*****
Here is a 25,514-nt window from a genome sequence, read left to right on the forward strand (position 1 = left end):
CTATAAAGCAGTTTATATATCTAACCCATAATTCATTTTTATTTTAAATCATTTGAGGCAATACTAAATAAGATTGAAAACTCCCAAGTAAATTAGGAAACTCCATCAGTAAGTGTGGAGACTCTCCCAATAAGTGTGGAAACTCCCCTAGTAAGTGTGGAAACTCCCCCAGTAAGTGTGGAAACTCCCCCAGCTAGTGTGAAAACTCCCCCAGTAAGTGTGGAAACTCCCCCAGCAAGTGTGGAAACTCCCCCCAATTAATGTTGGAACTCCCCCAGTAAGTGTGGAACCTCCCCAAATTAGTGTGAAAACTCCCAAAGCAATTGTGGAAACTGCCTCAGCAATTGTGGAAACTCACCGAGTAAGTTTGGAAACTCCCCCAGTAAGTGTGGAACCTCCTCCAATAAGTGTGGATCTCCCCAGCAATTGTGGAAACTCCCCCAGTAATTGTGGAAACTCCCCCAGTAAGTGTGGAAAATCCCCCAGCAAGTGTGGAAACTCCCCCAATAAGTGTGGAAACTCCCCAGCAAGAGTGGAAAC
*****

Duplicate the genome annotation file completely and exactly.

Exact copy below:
Here is a 25,514-nt window from a genome sequence, read left to right on the forward strand (position 1 = left end):
CTATAAAGCAGTTTATATATCTAACCCATAATTCATTTTTATTTTAAATCATTTGAGGCAATACTAAATAAGATTGAAAACTCCCAAGTAAATTAGGAAACTCCATCAGTAAGTGTGGAGACTCTCCCAATAAGTGTGGAAACTCCCCTAGTAAGTGTGGAAACTCCCCCAGTAAGTGTGGAAACTCCCCCAGCTAGTGTGAAAACTCCCCCAGTAAGTGTGGAAACTCCCCCAGCAAGTGTGGAAACTCCCCCCAATTAATGTTGGAACTCCCCCAGTAAGTGTGGAACCTCCCCAAATTAGTGTGAAAACTCCCAAAGCAATTGTGGAAACTGCCTCAGCAATTGTGGAAACTCACCGAGTAAGTTTGGAAACTCCCCCAGTAAGTGTGGAACCTCCTCCAATAAGTGTGGATCTCCCCAGCAATTGTGGAAACTCCCCCAGTAATTGTGGAAACTCCCCCAGTAAGTGTGGAAAATCCCCCAGCAAGTGTGGAAACTCCCCCAATAAGTGTGGAAACTCCCCAGCAAGAGTGGAAAC